Away from the river, Bordeaux’s bike-friendly boulevards feature wide lanes separated from vehicle traffic. The sprawling Esplanade des Quinconces in the city center is ideal for leisurely rides, as is the lush Jardin Public park. When hunger strikes, just coast into one of Bordeaux’s many bicycle-friendly cafés and bistros.
For ambitious riders, Bordeaux serves as the starting point for the Roger Lapebie cycling trail. This ultra-scenic 250 km route winds through vineyards, peaceful hamlets, and nature reserves en route to the Atlantic coast. Whether you tackle the entire epic journey or just pedal a portion for a day trip from Bordeaux, it’s an incredible way to experience the region.
Pedal and Sip Your Way Through Charming Bordeaux: A Guide to Navigating the City by Bike, Boat and Beyond - Where to Stay for Easy Access to Bikes and Boats
When visiting cycle-friendly Bordeaux, your accommodation choice plays a big role in determining how easily you can tap into the city’s bike culture. Select lodging with convenient access to bike share stations, rental shops, and the riverside cycling paths, and Bordeaux truly becomes your oyster. Whether you prefer pedaling along the scenic Garonne or venturing deep into the surrounding vineyards, the right hotel location makes embarking on two-wheeled adventures a breeze.
For easy access to the VCUB public bike share system, consider staying near the picturesque Place de la Bourse. Stroll out your hotel door and collect a set of wheels from the station right on the square. This Instagrammable plaza, home to the Chamber of Commerce building, makes a glorious starting point for your ride. Pedal along the riverfront, admiring Bordeaux’s stately 18th-century architecture. Or use the station as your endpoint after a day spent cruising the nearby wine regions of Médoc, Saint-Émilion, or Pomerol.
The Quinconces neighborhood is another ideal home base for pedal power thanks to plentiful bike share stations. After breakfast at your hotel, pick up a bike at the station by the lush Esplanade des Quinconces. With its sprawling gardens and monumental fountains, this expansive square invites leisurely morning rides under its towering trees. Venture across the pont de pierre into the Bastide district, filled with cycling-friendly cobblestone streets and cafés for refueling with a café au lait.
For easy bike rentals, position yourself near one of Bordeaux’s many cycle shops. Hotels around Gambetta Square put you steps from Cyclocity, which rents everything from city bikes to tandems. From here, you can quickly escape the bustle of the city to meander along quiet vineyard lanes and riverside trails. Stop for picnic provisions at a rustic country auberge before heading into the pastoral landscape.
Along the Left Bank, lodging in the Chartrons district provides fast access to riverside bike paths and sunset river cruises. After a morning tasting stellar vintages at a nearby chateau, collect your rental ride from a shop like Gäbi and pedal north, keeping the Garonne always in sight. Roll through scenic parks and pause when the impressive contemporary architecure of the Cité du Vin comes into view. As the evening light softens, return your wheels and stroll to the river for a twilight cruise. Watch the city glide by as you toast the end of a perfect Bordeaux bike day with a crisp glass of Entre-Deux-Mers.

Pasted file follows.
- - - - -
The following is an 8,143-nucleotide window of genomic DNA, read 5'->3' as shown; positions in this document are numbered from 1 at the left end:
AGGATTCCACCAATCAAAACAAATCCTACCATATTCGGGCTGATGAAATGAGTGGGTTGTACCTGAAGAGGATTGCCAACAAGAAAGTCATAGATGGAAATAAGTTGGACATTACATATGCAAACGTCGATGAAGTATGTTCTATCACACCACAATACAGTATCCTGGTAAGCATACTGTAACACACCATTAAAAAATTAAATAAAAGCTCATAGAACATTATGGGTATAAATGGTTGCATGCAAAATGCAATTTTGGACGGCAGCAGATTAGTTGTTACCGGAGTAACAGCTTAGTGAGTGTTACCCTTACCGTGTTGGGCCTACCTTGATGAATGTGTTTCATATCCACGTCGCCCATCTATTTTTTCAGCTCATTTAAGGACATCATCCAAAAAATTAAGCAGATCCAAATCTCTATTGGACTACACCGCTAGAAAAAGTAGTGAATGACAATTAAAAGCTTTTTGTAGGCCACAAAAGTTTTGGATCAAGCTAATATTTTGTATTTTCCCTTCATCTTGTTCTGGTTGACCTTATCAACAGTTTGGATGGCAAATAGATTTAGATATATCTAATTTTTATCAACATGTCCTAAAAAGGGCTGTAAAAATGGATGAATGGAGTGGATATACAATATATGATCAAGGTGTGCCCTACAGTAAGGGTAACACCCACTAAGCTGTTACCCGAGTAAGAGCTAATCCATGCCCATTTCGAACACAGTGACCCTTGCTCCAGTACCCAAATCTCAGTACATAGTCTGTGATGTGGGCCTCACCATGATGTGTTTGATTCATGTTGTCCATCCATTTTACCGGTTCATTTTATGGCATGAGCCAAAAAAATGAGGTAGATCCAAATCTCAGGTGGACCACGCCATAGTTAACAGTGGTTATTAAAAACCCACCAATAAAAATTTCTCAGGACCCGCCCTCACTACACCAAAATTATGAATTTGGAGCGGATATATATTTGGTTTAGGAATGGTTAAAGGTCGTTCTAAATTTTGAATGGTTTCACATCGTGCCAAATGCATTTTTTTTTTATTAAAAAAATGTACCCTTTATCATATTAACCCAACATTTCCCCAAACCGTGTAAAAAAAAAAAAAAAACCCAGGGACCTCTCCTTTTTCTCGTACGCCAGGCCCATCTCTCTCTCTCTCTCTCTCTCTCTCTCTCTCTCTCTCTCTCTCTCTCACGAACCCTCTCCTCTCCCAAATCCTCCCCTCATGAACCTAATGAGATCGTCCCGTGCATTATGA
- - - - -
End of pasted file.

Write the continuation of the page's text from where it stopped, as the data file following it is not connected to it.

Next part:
Pedal and Sip Your Way Through Charming Bordeaux: A Guide to Navigating the City by Bike, Boat and Beyond - Enjoying Bordeaux's Café Culture on Two Wheels
Bordeaux's vibrant café culture springs to life as the weather warms. Sun-dappled terraces fill with locals leisurely sipping espresso, enjoying the languid pace of life. Cycling allows you to fully immerse yourself in this quintessential part of Bordeaux's essence. Glide from cafe to cafe, soaking up the relaxed vibe unique to this riverside city.
Begin your cafe crawl along the bustling Allées de Tourny in the heart of the city. Cycle past the stately arcades as you scan for the perfect terrace. Grab an outdoor table at Café de l'Apollinaire, a local favorite. Sip a velvety cappuccino as you watch the world go by. Strike up a conversation with the locals at the next table—the gregarious Bordelais love chatting with visitors.
Meander east to Place du Parlement, where cafes encircle the broad square. The terrace at Le Bistrot d’Ernest overlooks the central fountain—the ideal vantage point for some people-watching. From students and young professionals to businessmen in suits, the diversity of patrons echoes Bordeaux’s cosmopolitan vibe. Grab a creamy latte and a flaky croissant and relax under the umbrellas.
Cruise across the Pont de Pierre to the Left Bank next. La Maison du Vélo Café faces the riverfront promenade, making it a favorite cycle-friendly hangout. Lock your bike on their racks and snag a table facing the Garonne. Sip a glass of organic Bordeaux rosé—crisp with bright red fruit flavors—as the late afternoon sun dances on the water. Ahhh, pure bliss.
The Bastide neighborhood’s cuisine conviviale invites lingering over coffee and beignets. Le Troquet's cozy mismatched chairs and vintage décor exude shabby-chic charm. Their vanilla bean cappuccino garnished with a perfect rosetta will make your day. For an energy boost, try their pain au chocolat - the decadent chocolate inside oozes with every bite.
Venture to the Chartrons quarter and stake out your spot on Café Piha’s laidback terrace. Their fresh juice combinations like carrot, ginger, and orange make a delightfully healthy accompaniment for your café noisette. Relax with a newspaper or chat with fellow patrons as boats ply the nearby river. The vibe here encapsulates the easygoing Bordelaise lifestyle.